Alberni-Pacific Rim MLA Scott Fraser has taken ministry of transportation staffers for a precarious ride—along Highway 4 from Port Alberni to Tofino.
Fraser requested this tour last year when Shirley Bond was still the minister of transportation.
“Following the tragic loss of two paramedics in a fatal accident at Kennedy Lake last fall, and concerns raised around the road conditions by constituents, I asked the minister to tour the highway with me to see the road first hand,” Fraser said.
Last week he drove with assistant deputy minister of transportation David Duncan, South Coast regional director Patrick Livolsi, Vancouver Island District operations manager Jim Symington and Shanna Mason, executive director of highways operation.
Transportation minister Blair Lekstrom did not make the trip.
The personnel who did accompany Fraser saw firsthand evidence of continued upgrading over the past 10 years. Bridges have been upgraded or replaced, sections widened, stretches resurfaced, roadside barriers upgraded and rumble strips and new signage installed.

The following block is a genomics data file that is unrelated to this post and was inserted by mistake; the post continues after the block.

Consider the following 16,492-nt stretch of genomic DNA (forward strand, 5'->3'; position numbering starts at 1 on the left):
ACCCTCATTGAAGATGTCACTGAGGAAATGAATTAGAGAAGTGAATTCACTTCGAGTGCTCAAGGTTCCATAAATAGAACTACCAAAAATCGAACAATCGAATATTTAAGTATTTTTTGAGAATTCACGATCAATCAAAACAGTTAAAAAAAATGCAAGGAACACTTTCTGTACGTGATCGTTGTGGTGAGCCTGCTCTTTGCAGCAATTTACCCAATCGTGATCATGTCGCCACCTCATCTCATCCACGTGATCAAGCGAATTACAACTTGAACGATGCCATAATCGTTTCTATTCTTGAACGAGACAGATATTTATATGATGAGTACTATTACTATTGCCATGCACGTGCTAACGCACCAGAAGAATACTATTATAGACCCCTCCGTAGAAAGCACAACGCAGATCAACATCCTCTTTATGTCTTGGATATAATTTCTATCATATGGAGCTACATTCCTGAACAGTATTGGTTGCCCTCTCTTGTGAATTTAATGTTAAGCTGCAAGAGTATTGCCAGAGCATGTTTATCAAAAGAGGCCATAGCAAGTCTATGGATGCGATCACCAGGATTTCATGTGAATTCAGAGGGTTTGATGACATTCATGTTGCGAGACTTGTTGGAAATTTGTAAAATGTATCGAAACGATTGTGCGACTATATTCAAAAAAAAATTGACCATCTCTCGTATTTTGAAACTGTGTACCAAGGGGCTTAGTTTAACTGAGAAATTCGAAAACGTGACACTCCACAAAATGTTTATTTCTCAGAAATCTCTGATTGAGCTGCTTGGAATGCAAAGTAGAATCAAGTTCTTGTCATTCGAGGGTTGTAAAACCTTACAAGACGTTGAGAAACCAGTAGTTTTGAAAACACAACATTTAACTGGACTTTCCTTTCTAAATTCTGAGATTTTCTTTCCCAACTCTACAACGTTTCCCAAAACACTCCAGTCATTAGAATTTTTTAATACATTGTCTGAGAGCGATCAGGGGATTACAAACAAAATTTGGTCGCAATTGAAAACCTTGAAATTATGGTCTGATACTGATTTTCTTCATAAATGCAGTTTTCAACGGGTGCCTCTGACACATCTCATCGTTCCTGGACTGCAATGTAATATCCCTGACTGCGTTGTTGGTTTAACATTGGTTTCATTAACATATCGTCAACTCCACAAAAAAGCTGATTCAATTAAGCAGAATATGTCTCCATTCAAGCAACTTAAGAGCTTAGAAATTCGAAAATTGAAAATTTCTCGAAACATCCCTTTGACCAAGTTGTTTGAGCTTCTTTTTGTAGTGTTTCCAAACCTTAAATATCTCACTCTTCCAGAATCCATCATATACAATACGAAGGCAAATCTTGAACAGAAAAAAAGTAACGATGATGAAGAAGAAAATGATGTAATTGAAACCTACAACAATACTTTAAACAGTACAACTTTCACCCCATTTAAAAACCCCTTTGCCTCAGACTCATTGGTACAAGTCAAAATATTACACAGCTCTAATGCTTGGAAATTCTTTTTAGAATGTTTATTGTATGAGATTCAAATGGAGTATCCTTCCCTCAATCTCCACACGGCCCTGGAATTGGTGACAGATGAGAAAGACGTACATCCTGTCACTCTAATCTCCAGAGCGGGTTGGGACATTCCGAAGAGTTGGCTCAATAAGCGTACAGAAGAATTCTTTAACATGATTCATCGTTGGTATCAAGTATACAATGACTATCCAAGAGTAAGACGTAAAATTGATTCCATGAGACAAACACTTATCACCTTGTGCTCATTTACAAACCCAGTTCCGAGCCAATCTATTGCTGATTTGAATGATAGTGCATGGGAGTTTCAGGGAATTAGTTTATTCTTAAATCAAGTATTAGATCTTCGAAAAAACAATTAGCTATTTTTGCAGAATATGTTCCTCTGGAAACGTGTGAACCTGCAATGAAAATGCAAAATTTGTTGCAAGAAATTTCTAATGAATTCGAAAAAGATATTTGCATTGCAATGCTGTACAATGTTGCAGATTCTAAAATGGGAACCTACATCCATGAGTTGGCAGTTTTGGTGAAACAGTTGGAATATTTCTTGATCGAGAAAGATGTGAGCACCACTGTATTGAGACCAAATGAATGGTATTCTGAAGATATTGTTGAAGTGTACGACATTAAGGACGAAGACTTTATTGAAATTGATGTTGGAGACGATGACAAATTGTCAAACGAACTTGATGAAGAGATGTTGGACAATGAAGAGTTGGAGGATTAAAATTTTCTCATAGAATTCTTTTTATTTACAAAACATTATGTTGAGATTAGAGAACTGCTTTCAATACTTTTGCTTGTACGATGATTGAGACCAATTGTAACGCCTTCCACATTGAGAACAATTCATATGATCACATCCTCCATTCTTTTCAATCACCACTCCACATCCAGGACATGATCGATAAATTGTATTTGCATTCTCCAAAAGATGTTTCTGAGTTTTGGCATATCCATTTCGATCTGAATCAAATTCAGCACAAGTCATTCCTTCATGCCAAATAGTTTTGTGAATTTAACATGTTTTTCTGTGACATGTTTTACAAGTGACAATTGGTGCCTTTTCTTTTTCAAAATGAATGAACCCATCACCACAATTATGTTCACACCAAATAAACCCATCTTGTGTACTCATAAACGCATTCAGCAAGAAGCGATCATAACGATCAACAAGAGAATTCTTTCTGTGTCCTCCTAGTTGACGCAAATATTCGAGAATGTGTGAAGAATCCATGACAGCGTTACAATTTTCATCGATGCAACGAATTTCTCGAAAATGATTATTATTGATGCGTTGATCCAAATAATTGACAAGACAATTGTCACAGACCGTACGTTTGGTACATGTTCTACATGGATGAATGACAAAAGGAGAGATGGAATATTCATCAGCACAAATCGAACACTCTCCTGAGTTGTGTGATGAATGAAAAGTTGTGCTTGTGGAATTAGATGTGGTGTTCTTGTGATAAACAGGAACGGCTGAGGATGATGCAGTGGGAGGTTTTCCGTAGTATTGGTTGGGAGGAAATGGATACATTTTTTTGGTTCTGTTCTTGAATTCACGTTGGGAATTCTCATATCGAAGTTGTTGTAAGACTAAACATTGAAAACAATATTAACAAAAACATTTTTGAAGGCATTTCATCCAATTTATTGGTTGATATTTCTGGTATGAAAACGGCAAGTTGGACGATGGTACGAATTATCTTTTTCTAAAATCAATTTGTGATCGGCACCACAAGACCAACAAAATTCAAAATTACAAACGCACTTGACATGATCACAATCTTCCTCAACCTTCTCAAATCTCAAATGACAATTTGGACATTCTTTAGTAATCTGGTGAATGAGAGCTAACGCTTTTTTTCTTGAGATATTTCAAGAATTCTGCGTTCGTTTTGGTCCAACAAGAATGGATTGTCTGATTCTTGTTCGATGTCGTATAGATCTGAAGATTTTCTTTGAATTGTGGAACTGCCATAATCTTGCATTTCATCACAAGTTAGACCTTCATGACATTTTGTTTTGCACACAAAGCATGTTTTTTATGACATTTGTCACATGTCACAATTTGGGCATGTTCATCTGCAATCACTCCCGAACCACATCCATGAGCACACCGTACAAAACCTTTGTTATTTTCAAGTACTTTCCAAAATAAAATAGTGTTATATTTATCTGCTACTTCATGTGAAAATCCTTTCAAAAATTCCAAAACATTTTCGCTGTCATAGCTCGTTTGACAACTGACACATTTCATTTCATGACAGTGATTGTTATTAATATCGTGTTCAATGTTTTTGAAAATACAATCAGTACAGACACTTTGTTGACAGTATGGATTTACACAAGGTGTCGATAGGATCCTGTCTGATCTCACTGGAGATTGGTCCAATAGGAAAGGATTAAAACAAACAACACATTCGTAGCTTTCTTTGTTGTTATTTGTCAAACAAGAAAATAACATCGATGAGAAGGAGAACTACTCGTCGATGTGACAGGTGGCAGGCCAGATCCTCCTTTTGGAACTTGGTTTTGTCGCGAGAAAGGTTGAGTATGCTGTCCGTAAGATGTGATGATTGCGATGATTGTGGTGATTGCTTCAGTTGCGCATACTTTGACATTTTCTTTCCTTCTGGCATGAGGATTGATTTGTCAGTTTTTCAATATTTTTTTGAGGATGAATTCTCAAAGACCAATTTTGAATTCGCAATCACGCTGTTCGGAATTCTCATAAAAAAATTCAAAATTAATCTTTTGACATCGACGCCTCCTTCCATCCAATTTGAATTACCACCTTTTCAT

However, much more needs to be done, Fraser said.
“There’s lots of sections of that highway where the lanes are very thin and there aren’t event any fog lines on the outside. These are cheap fixes,” he said, adding that the transportation ministry has committed to making a few minor changes.
However, a much bigger plan will have to be created to fix the road in the future, he said. The road bed is sinking in many cases and a long-range plan must be created. “They’re moving people faster in some sections but the same bottlenecks exist in others,” he explained.
Fraser came away from the meeting with some assurances that the transportation ministry will put safety first when it comes to Highway 4 toward Tofino, and will keep him informed of their plans.
“I’m pleased with their response to me,” he said.
Since he had a captive audience in the car, Fraser said he asked about an alternate access into Port Alberni using Horne Lake Road. He brought up the Raven Coal proposal that would see coal trucks travelling every hour from Fanny Bay to Port Alberni.
“I explained there was no support from anyone in the Alberni Valley or the West Coast of having to give up their highway for this industrial use that would have very little, if any, benefit to the region,” Fraser said.